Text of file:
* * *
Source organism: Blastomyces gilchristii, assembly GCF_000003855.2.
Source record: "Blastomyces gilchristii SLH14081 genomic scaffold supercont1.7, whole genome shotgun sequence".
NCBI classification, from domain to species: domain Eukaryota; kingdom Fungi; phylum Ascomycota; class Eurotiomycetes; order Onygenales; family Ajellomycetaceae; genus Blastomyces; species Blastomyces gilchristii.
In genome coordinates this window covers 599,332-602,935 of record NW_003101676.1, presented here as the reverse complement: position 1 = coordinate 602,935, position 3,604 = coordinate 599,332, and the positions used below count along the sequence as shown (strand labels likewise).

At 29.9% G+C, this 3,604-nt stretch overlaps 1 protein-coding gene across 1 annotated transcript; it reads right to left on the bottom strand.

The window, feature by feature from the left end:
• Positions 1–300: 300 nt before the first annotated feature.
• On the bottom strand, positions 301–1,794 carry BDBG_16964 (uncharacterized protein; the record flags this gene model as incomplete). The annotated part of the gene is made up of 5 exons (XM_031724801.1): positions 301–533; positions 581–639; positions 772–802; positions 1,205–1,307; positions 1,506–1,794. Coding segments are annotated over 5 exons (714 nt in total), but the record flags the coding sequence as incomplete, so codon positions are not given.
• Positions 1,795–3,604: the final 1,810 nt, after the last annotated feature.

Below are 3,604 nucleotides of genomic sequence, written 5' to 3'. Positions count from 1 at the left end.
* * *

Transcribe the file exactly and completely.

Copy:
Source organism: Blastomyces gilchristii, assembly GCF_000003855.2.
Source record: "Blastomyces gilchristii SLH14081 genomic scaffold supercont1.7, whole genome shotgun sequence".
NCBI classification, from domain to species: domain Eukaryota; kingdom Fungi; phylum Ascomycota; class Eurotiomycetes; order Onygenales; family Ajellomycetaceae; genus Blastomyces; species Blastomyces gilchristii.
In genome coordinates this window covers 599,332-602,935 of record NW_003101676.1, presented here as the reverse complement: position 1 = coordinate 602,935, position 3,604 = coordinate 599,332, and the positions used below count along the sequence as shown (strand labels likewise).

At 29.9% G+C, this 3,604-nt stretch overlaps 1 protein-coding gene across 1 annotated transcript; it reads right to left on the bottom strand.

The window, feature by feature from the left end:
• Positions 1–300: 300 nt before the first annotated feature.
• On the bottom strand, positions 301–1,794 carry BDBG_16964 (uncharacterized protein; the record flags this gene model as incomplete). The annotated part of the gene is made up of 5 exons (XM_031724801.1): positions 301–533; positions 581–639; positions 772–802; positions 1,205–1,307; positions 1,506–1,794. Coding segments are annotated over 5 exons (714 nt in total), but the record flags the coding sequence as incomplete, so codon positions are not given.
• Positions 1,795–3,604: the final 1,810 nt, after the last annotated feature.

Below are 3,604 nucleotides of genomic sequence, written 5' to 3'. Positions count from 1 at the left end.